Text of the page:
King’s Lynn Preservation Trust has been saving, safeguarding and breathing new life into old buildings for 60 years, writes JUDY BATES.
If the trust had not stepped in, large chunks of Lynn’s heritage could have been demolished, historical street scenes lost and architectural treasures fallen into disrepair or wiped out altogether– and replaced by who knows what? A multi-storey car park on the iconic waterfront, maybe?
Importantly, those buildings saved by the Trust are not just sitting there now. They have been put to work and are living useful lives as homes, offices and meeting places.
Nick Balaam has been the trust’s chairman for four years. He said: “The trust has played a very important role in preserving key historic buildings in King’s Lynn. Some are major properties such as Thoresby College and Hampton Court, or the grand merchant houses such as Clifton House, but others are representative of the more ordinary lives of the town. These include properties in Pilot Street, London Road, Priory Lane and Church Street.
“The work of the trust has done a lot to emphasise the importance of Lynn’s historic buildings and it has, by example of the properties it has restored, made a major impact on the preservation of the street scene parts of the town.
“It is regrettable that the good example set by the early work of the trust was not followed by others and much of the character of the town centre was lost to redevelopment in the 60s and 70s. Without the examples and work of the trust things could have been much worse – such as the multi-storey car park on King’s Staithe Square which was planned in the 60s.”
Nick has the perfect credentials for the chairman’s job. He is an archaeological scientist who has worked for English Heritage, has managed some of its operations, including historic properties in East Anglia, such as Audley End House and Castle Acre Priory, and now works as a consultant in the management of historic properties and museums.
His first practical involvement here was managing the conservation of the wall paintings in Greenland Fishery and then the restoration of 90 London Road.
The trust was formed at a time when the town’s Civic Society was worried about the future of the partly-restored medieval Hampton Court in Nelson Street and it was agreed to set up an organisation to oversee the rest of the work.
The new trust, and its first chairman Lady Evershed, launched an appeal in 1958 to raise £6,000 to buy the building and the Queen Mother was one of the first donors.
The former chantry college nearby, Thoresby College, was another early project. This time Lady Fermoy and her daughter Mrs Shand-Kydd generously stepped in to buy it and donate it to the Trust on condition it was used for the people of Lynn. In the Trust’s hands it has been restored and maintained and has been a youth hostel, flats for the elderly and offices for charities and other organisatons including the Trust itself. Six figure sums have been spent on it including latest restoration work only last year.
A similar amount was spent in the 1970s restoring cottages in Pilot Street which were then auctioned. Others included properties in King Street, in Church Lane and All Saints Street, Priory Cottages, the Greenland Fishery in Bridge Street and carrying external repairs to Clifton House in Queen Street. An end-terraced property in London Road, once visited by a young Queen Victoria, was up for demolition when the trust bought it for £950 and converted it to flats which were sold on long leases.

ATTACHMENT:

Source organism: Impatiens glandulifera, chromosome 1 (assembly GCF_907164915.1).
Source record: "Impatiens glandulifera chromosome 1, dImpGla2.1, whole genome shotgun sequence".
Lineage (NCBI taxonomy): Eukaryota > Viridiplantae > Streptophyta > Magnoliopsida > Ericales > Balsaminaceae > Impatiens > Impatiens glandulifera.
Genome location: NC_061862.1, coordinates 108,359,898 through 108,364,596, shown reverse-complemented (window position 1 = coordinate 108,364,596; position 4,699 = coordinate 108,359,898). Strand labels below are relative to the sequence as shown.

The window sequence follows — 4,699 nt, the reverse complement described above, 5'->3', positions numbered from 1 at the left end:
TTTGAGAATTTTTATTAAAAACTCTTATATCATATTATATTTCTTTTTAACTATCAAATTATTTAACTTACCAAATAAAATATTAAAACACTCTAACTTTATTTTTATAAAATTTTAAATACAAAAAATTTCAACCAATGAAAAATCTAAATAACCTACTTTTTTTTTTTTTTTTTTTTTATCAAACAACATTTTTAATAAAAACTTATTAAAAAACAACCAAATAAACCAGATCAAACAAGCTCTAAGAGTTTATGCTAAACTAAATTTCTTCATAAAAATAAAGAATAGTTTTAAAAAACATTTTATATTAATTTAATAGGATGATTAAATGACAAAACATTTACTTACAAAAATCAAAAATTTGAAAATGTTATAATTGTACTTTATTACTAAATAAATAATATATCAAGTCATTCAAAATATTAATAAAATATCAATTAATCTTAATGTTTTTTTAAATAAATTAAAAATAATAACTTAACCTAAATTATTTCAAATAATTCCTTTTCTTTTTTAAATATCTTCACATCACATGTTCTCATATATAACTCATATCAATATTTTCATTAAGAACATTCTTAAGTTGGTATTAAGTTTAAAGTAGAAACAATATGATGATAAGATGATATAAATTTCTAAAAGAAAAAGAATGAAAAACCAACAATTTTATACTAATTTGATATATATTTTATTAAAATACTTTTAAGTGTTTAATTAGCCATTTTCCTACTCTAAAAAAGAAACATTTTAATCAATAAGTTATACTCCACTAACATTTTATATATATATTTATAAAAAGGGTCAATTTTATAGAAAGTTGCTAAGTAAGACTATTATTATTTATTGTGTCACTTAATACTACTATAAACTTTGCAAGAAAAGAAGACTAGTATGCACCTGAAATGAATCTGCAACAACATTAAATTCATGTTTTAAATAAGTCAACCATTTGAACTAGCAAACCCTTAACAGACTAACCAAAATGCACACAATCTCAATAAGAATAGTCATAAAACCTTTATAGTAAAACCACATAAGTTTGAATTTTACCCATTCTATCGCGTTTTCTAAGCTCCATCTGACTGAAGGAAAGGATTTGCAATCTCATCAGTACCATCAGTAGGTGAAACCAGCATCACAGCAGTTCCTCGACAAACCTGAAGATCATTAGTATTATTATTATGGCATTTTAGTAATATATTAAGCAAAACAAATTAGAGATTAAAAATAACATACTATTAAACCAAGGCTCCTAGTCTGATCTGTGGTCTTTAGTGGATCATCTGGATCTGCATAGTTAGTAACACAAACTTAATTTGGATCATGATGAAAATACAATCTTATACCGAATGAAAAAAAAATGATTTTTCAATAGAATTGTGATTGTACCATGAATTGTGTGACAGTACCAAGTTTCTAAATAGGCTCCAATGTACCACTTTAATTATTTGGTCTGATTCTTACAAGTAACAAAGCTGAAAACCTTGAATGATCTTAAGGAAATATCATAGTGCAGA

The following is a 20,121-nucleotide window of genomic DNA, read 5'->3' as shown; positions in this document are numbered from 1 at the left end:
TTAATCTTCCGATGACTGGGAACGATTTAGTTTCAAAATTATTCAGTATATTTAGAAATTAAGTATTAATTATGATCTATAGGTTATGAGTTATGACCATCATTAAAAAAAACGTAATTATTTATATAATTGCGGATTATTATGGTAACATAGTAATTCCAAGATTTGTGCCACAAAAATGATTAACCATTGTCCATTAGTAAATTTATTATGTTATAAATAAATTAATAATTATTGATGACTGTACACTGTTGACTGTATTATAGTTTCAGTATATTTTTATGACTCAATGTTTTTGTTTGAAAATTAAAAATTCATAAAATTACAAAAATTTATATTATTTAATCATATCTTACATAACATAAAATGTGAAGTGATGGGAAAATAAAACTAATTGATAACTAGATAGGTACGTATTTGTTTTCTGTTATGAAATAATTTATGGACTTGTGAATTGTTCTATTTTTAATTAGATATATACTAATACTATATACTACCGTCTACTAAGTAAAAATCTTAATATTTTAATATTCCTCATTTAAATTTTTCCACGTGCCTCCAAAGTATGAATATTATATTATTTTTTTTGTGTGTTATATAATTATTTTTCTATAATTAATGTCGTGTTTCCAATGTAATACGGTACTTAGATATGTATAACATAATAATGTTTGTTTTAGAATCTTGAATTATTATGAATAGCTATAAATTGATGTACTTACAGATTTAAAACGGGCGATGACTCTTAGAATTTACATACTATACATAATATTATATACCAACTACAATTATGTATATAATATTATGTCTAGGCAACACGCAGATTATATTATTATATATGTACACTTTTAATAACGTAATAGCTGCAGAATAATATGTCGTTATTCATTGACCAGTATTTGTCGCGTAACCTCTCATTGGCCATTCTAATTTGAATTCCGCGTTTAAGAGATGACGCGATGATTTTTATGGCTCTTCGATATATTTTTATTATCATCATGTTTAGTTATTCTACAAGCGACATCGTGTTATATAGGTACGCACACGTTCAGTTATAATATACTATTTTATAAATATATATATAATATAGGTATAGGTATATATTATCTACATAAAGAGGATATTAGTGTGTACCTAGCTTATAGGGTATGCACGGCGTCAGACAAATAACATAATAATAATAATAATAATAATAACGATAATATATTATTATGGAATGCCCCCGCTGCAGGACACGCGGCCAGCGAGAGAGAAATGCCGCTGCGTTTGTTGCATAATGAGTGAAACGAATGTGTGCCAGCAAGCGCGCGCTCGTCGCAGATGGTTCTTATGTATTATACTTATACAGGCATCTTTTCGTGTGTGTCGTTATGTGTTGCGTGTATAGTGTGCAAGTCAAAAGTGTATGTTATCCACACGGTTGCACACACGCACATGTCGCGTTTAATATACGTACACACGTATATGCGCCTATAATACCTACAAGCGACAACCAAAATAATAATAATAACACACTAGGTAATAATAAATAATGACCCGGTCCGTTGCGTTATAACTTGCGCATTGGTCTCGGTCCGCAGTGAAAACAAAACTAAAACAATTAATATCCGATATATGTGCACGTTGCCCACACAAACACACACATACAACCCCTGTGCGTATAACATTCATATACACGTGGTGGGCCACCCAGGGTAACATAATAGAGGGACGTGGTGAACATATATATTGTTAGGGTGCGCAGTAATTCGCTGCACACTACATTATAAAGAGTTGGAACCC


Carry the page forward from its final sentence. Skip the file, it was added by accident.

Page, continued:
The most recent, was a 19th-century town house at 90 London Road which had fallen into disrepair and because of its architectural merit the trust bought it in 2014 and converted it back from flats into a single dwelling.
The projects have attracted royal interest. The Queen Mother, a great friend of Lady Fermoy, was a keen follower and made various visits to see progress of projects, The Queen unveiled a plaque in the archway at Thoresby College to mark the trust’s 50th anniversary and the Duke of Edinburgh opened Priory Cottages.
The money comes from loans, grants, subscriptions and donations but also from the buildings themselves in the form of rents and the sale of leaseholds to create rolling funds for maintenance and future projects.
According to Doreen Leventhall, who is Secretary to the trust, people have finally woken up to the importance of historic buildings and most of the best ones have been saved.
She said: “We are happy to consider future projects but high property prices make it difficult for us to compete against commercial developers.”
The trust will continue a watchdog role and work in partnership with others to safeguard the town’s historic core.
And in the meantime, there is a 60th anniversary to celebrate. The trust has already commissioned a film of its work via students from the College of West Anglia and Doreen is planning special walks and peeks behind the scenes during the King’s Lynn Festival. The trust hopes to organise a further celebration event later in the year.
If you get the chance take a stroll past some of these buildings, go inside if you have an opportunity, and say thank you to the trust for making sure they are still here.